4:56 pm, January 19, 2014  
Anonymous desertfisher said...

The Fountain and the Furnace for me is a major shift in "thinking" and "theologizing," rebellious in a sense against the debilitating, elitist dominant philosophical and theological discourse that plagued the Western mind. It makes me pray and that's why i immerse myself in it.

6:21 am, January 20, 2014  
Blogger Maggie Ross said...

Personal to Alison: I hope that Part 1 of the book will be published by the end of this year. If you will send me your email address in an email marked Do Not Publish, I will send you the draft (it's only a draft; still needs a lot of polishing, additions, etc)

Thanks for your interest.

10:14 pm, January 20, 2014  
Anonymous Hawkman said...

I was very pleased to get The Fountain and the Furnace some years ago from an internet dealer in Nashville.

12:45 pm, January 22, 2014  
Blogger An Evangelical's "Spiritual Beachcomings" said...

Also I am re-reading Sebastian Brock's The Luminous Eye. The book is as luminous as the eye it describes. This is an introductory account of the writing of Ephrem the Syrian (4th century).

Interesting. Maggie you are not going to like this but I find your work on the "Deep Mind" as Pneumatological or Spiritual Cognition to be "jumbled" - so convince me tell more about Deep Mind - it still sounds like a (Post) Psycho-Analytic (Gnostic) Category - in terms of Gnosis.

4:09 pm, July 16, 2015  
Blogger Maggie Ross said...

Dear Evangelical,

To answer your question, I suggest you read the book, now published in the USA by Wipe and Stock, and in the UK by DLT



5:04 pm, July 16, 2015  
Anonymous Mark Downham said...

I do not know what it is about you - you are not that Anointed - but the Holy Spirit will not leave me alone on this - alright I will read the book - but your ideas on 'Deep Mind' are still jumbled - scattered - not centered. So I have a Punk- Evangelical approach to pneumatological amnd phenomenological challenges - so?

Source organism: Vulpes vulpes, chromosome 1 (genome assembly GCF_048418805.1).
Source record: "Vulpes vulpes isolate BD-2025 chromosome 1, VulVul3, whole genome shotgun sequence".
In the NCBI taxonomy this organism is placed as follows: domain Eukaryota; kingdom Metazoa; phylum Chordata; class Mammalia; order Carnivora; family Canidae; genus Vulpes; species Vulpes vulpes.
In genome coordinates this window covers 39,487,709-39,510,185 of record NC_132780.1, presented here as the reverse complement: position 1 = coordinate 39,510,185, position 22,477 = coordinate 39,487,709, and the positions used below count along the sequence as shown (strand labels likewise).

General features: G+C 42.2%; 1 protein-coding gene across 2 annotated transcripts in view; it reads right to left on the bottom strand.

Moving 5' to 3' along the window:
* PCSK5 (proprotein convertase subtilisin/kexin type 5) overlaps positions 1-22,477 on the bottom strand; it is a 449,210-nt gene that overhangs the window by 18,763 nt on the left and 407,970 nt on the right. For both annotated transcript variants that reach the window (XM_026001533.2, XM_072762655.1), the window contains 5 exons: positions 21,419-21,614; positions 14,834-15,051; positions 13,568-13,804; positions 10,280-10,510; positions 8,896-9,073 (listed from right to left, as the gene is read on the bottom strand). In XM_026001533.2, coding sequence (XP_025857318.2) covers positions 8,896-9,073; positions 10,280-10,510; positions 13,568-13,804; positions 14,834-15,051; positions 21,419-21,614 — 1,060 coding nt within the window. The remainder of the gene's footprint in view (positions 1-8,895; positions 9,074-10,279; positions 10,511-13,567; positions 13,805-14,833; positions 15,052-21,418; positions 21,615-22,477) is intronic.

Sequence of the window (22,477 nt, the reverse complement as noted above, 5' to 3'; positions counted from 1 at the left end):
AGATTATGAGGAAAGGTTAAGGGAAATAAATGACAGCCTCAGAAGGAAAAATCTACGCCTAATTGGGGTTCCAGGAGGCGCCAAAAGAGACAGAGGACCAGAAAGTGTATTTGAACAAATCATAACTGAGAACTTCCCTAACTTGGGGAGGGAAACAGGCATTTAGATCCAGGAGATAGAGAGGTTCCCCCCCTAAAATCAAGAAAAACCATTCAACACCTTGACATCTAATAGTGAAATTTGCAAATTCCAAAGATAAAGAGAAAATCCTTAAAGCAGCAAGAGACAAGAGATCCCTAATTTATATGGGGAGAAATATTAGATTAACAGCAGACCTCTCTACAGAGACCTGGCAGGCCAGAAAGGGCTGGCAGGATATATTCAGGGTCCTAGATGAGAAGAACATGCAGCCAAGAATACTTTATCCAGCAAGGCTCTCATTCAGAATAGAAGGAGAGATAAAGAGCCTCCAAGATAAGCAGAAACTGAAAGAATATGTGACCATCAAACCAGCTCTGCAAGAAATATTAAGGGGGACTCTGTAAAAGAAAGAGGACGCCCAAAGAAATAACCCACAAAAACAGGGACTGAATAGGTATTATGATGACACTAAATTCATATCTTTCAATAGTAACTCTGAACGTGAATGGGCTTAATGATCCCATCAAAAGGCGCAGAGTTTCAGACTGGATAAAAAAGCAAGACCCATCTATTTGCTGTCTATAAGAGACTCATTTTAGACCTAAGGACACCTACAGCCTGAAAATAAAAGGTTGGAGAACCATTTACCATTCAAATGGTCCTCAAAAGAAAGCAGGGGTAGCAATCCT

Yes I am an Evangelical.

And a Holy Fool. I am the Real Deal and everything that comes with that.

9:35 am, July 17, 2015  
Blogger Maggie Ross said...

You might also want to read Ian McGilchrist's, 'The Master and His Emissary" part 1. Our research evolved in parallel, independently. There is nothing I have written that conflicts with the findings of modern neuropsychology. Enjoy both books.

10:00 am, July 17, 2015  
Anonymous Mark Downham said...


The problem is in trying to link modern neuropsychology with Cognitive Pneumatology or Spiritual Cognition or Affective-Empathetic Cardiagnosis - modern neuropsychology does not recognise "Mind in the Heart" Pneumatological categories and if you add exposure to Thích Nhất Hạnh - what comes with that is the perceptual-phenomenological polytheism embedded in Buddhism -Spiritual Warfare even extends to the perceptual Noetic Communicative Cogniitve lens(es) that we use - I know, I know, I am going to upset you again - these Evangelicals. Terrible.


10:15 am, July 17, 2015  
Blogger Maggie Ross said...

You are hardly upsetting me, but you are not reading carefully. I said 'does not conflict' not 'prove'. Nor do I use the word 'cognitive', ever, nor do I use the categories you cite. All I can say is read the books. They are nothing like you have ever read before. I can safely say that because it is unique. I know, all authors say that, but in this case it's true. You seem to have a great stake in being 'evangelical'... pity, because it blinkers you to be locked into a category and a series of templates. Growth in God is marked by ungrasping and self-forgetfulness.

10:37 am, July 17, 2015